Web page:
Sunday, July 13, 2014

Migraine Headaches

Headaches are a common health problem in elementary schools, and are ranked as the fourth most common concern in that age group (Allen, Mathews, & Shriver, 1999; Özge et al., 2013), and are the most common neurological problem in adolescents (Marcelo et al., 2012; Özge et al., 2013). Migraine headaches are one of the two most common types in children and are characterized by a moderate to severe intensity of pain and are often accompanied by nausea and sensitivity to noise and light (Allen et al., 1999). Routine activity, such as school-related tasks aggravate the headache. Migraine headaches can be triggered by stress, such as demands originating at home or school, exercise, emotional distress, lack of good quality sleep, food allergies, food additives, diet, and hormonal imbalances (Mitchell et al., 2011).

   Impacts on Adolescent's Educational Experience, Social Functioning, and Families

When children endure chronic headaches, they are more likely to develop emotional and behavioral problems if they do not have coping strategies effective for their age group (Allen et al., 1999). Additionally, adolescents who experience chronic headaches have an increased risk of developing depression, anxiety, and somatic pain. That said, most adolescents with chronic headaches show no significant psychological issues as a result of the headaches. In some children, however, chronic headaches can cause social withdrawal, impaired academic achievement because of increased school absences, and an lower threshold for stressors in the school environment (Allen et al., 1999).

Migraine sufferers have an unusually high degree of social anxiety (Marcelo et al., 2012). Kowal and Pritchard (1990) found that some, but not all, migraine sufferers were more shy and sensitive and experienced more frequent psychosomatic complaints. If migraines are a result of social anxiety, interventions that resolve underlying issues could be beneficial. Social anxiety often begins at 10-16 years of age and causes a range of social deficits in the academic environment, as well as in the development of social relationships (Marcelo et al., 2012). Adolescents with social anxiety are less likely to complete their education and have poor adjustment outcomes. When migraines begin in this age group, it is prudent to screen the adolescent for social anxiety (Marcelo et al., 2012).

                                                 Non-Medical Treatments

Adolescents can self-monitor their headaches as part of an assessment to determine the headache's triggers. For example, if an adolescent's headaches started after lunch on school days, it is reasonable to evaluate the adolescent's diet for food additives, various trigger foods, or food allergies. Allen, Mathews, & Shriver (1999) found a paucity of research on managing headache triggers, so families, school personnel, and even the adolescents themselves, must be creative when circumnavigating the foods or other triggers that appear to be causing the headaches. Once an adolescent understands the triggers he or she needs to avoid, they can self-manage with some help in finding alternatives to the problematic foods or other factors that are causing the migraines. Triggers other than foodstuffs may be underlying the migraines as well. When an adolescent keeps a diary for a few weeks, it is easier to identify the migraine's antecedents.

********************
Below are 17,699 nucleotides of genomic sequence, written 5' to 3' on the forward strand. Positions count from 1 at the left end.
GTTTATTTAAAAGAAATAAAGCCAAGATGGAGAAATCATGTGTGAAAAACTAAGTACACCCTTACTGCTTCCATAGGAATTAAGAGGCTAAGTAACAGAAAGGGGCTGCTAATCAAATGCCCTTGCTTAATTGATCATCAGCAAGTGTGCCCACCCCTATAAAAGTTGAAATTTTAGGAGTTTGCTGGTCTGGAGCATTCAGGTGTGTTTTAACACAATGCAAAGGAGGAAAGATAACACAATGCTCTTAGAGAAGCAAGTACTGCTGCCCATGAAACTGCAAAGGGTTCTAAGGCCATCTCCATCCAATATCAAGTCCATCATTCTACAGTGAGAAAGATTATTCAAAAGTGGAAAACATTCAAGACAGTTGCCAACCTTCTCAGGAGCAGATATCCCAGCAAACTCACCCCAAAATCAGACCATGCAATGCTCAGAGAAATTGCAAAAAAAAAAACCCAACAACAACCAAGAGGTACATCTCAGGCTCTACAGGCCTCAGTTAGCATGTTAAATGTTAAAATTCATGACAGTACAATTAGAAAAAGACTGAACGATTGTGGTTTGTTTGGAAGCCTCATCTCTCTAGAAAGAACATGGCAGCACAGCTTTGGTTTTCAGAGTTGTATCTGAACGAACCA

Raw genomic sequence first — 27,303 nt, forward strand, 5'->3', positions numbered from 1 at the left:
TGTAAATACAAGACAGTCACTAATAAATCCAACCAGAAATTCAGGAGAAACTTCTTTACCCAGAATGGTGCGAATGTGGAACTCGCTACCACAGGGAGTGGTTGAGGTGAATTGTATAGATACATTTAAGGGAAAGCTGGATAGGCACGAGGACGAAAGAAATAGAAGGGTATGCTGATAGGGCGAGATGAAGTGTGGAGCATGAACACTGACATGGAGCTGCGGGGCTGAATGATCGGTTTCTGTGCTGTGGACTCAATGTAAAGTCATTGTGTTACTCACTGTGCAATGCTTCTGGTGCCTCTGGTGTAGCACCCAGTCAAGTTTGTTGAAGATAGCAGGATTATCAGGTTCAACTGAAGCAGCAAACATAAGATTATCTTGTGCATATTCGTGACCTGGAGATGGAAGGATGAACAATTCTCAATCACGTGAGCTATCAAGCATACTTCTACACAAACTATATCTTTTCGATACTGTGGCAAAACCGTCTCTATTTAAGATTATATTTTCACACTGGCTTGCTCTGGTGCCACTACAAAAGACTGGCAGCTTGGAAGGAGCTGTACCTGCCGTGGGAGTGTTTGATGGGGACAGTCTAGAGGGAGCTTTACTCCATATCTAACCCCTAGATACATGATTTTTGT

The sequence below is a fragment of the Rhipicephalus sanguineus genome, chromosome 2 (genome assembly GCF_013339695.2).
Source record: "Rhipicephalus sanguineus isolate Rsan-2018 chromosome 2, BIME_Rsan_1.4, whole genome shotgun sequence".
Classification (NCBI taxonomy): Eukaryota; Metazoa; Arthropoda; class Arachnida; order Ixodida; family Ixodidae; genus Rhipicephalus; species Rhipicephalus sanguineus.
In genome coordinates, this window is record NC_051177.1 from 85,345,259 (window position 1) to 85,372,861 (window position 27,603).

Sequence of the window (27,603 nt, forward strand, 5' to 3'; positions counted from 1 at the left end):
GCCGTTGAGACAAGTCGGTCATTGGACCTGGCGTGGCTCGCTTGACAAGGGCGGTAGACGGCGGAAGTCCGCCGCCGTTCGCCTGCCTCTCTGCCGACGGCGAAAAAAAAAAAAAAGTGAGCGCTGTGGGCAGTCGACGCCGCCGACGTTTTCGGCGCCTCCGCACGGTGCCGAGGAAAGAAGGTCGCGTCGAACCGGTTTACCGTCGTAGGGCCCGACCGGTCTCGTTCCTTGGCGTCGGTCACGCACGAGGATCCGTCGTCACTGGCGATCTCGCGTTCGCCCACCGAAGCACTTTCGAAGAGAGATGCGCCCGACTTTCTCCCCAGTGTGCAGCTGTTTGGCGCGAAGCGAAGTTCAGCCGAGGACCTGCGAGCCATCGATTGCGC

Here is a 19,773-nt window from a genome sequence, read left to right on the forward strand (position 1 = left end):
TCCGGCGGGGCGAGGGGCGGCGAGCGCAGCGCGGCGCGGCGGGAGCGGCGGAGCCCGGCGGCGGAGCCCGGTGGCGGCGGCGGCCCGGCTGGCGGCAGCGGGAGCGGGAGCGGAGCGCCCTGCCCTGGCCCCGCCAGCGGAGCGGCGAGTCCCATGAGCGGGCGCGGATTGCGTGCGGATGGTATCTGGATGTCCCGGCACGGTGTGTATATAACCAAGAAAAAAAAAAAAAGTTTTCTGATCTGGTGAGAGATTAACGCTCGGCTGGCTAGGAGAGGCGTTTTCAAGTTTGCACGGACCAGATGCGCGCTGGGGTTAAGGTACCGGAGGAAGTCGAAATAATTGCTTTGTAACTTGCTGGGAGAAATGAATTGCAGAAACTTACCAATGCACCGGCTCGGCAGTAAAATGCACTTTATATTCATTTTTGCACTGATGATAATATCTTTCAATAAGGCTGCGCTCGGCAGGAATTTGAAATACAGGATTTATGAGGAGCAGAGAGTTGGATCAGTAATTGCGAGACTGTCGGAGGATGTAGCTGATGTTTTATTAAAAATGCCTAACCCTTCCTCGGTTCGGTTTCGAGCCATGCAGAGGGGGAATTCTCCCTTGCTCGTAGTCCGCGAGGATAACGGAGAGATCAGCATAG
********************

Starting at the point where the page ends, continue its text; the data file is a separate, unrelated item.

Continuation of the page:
Allen, K. D., Mathews, J. R., & Shriver, M. D. (1999). Children and recurrent headaches: Assessment and treatment implications for school psychologists. School Psychology Review, 28(2), 266–279.

Kowal, A. & Pritchard, D. W. (1990). Psychological characteristics of children who suffer from headache: A research note. Journal of Child Psychology and Psychiatry, 31(4), 637–649.

Liakopoulou-Kairis, M., Alifieraki, T., Protagora, D., Korpa, T., Kondyli, K., Dimosthenous, E., & Kovanis, T. (2002). Recurrent abdominal pain and headache: Psychopathology, life events, and family functioning. European Child & Adolescent Psychiatry, 11(3), 115–122.

Holden, E. W., Gladstein, J.U., Trulsen, M., & Wall, B. (1994). Chronic daily headache in children and adolescents. Headache: The Journal of Head and Face Pain, 34(9), 508–514.

Masruha, M. R., Lin, J., Minett, T. C., Vitalle, M. S., Fisberg, M., Vilanova, L. P., & Peres, M. P. (2012). Social anxiety score is high in adolescents with chronic migraine. Pediatrics International, 54(3), 393-396. doi:10.1111/j.1442-200X.2011.03555.x

Mitchell, N., Hewitt, C., Jayakody, S., Islam, M., Adamson, J., Watt, I., & Torgerson, D. (2011). Randomised controlled trial of food elimination diet based on IgG antibodies for the prevention of migraine like headaches. Nutrition Journal, 1085. doi:10.1186/1475-2891-10-85

Özge, A. A., Sasmaz, T. T., Bugdayci, R. R., Çakmak, S. E., Kurt, A. Ö., Kaleagasi, S. H., & Siva, A. A. (2013). The prevalence of chronic and episodic migraine in children and adolescents. European Journal Of Neurology, 20(1), 95-101. doi:10.1111/j.1468-1331.2012.03795.x

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